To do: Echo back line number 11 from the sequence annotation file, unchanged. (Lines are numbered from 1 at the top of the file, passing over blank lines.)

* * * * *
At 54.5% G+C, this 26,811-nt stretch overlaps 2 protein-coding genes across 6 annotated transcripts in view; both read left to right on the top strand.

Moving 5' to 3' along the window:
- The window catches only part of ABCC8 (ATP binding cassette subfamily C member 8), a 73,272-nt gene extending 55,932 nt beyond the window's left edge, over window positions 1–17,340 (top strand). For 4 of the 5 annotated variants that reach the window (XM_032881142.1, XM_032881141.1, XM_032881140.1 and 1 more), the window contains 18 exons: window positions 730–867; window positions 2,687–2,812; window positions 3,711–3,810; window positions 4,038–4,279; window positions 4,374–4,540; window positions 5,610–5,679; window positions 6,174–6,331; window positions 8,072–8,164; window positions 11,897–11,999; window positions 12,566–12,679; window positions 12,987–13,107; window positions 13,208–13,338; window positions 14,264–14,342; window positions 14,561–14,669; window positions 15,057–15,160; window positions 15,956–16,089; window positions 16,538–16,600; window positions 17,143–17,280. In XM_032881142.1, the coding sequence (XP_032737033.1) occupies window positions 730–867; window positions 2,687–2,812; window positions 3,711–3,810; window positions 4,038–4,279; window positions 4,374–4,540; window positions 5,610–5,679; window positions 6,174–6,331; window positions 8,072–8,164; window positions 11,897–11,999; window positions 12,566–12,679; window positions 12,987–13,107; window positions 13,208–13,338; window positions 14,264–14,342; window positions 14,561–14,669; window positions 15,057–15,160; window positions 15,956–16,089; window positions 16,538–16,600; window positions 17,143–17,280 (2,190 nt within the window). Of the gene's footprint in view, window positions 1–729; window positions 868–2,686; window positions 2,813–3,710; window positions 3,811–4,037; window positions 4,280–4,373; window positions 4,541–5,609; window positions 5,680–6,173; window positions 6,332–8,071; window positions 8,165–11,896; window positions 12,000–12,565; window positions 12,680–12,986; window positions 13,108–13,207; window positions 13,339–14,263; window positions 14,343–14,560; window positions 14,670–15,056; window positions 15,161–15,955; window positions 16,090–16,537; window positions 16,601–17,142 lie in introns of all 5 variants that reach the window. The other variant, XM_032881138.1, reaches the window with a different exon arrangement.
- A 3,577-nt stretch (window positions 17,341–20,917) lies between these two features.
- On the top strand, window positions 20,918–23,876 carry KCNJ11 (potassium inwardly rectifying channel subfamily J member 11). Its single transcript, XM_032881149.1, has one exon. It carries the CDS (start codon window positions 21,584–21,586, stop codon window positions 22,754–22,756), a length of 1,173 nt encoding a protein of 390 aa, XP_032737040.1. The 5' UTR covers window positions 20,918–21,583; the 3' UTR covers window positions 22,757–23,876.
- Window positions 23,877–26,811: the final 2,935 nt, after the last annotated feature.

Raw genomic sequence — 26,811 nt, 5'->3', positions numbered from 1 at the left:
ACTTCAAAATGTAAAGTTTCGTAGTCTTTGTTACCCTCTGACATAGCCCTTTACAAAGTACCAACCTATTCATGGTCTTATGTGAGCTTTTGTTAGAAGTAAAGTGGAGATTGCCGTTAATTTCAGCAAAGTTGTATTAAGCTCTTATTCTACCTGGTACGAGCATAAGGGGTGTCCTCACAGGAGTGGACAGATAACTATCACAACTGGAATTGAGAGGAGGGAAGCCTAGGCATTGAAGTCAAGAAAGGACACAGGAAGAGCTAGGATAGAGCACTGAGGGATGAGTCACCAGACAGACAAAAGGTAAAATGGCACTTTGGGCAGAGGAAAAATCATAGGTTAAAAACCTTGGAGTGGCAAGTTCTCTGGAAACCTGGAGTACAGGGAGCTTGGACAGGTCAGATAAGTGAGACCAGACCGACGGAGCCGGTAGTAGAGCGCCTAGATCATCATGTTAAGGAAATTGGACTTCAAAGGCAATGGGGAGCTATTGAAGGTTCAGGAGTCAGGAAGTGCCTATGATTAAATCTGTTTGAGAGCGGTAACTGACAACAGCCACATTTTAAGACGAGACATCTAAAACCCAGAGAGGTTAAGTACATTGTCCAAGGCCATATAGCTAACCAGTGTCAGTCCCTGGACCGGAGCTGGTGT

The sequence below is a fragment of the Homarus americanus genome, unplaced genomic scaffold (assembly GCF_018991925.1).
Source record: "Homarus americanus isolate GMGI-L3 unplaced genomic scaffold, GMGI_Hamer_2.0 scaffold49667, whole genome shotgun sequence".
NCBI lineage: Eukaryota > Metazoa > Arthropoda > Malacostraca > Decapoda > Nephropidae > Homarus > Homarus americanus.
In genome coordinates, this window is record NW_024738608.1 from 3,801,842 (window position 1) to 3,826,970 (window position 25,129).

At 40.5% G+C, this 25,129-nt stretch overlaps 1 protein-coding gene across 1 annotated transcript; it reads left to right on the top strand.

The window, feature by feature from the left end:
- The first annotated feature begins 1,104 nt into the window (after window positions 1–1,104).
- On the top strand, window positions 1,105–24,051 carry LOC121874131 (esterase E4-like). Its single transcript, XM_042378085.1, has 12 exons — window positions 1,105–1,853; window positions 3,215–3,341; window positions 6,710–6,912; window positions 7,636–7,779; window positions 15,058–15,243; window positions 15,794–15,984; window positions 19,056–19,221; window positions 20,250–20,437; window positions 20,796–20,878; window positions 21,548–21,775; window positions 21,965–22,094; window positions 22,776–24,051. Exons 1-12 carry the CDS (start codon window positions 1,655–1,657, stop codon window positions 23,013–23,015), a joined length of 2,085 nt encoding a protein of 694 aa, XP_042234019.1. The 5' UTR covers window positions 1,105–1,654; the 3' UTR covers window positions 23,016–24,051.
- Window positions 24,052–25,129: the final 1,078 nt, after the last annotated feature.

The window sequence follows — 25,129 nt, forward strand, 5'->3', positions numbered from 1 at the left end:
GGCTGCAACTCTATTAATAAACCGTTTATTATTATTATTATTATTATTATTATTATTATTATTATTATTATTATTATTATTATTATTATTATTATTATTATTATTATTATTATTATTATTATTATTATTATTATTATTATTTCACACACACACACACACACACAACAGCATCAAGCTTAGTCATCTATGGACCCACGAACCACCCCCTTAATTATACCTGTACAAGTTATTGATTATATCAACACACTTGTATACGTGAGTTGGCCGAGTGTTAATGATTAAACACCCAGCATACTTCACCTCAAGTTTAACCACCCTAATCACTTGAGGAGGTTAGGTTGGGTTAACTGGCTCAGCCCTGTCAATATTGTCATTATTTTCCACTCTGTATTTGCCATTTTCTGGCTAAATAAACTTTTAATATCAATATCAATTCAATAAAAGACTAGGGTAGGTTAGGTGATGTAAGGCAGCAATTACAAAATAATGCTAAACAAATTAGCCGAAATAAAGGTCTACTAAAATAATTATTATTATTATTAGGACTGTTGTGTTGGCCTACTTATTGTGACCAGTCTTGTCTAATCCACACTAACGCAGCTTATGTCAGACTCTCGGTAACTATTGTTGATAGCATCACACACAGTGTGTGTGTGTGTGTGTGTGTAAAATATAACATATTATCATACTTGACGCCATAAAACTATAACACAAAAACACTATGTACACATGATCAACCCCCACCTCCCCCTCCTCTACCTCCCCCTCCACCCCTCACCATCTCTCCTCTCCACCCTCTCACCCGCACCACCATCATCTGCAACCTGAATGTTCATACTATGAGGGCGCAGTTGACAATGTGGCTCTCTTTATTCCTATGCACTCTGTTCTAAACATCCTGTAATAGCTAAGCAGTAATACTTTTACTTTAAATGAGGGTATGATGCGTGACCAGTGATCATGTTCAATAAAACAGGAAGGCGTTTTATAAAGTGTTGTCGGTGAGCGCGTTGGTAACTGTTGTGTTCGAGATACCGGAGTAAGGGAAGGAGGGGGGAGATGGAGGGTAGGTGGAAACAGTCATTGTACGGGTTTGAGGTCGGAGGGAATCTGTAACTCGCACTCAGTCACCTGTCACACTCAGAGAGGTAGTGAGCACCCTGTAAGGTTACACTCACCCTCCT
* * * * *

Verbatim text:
NCBI lineage: Eukaryota > Metazoa > Arthropoda > Malacostraca > Decapoda > Nephropidae > Homarus > Homarus americanus.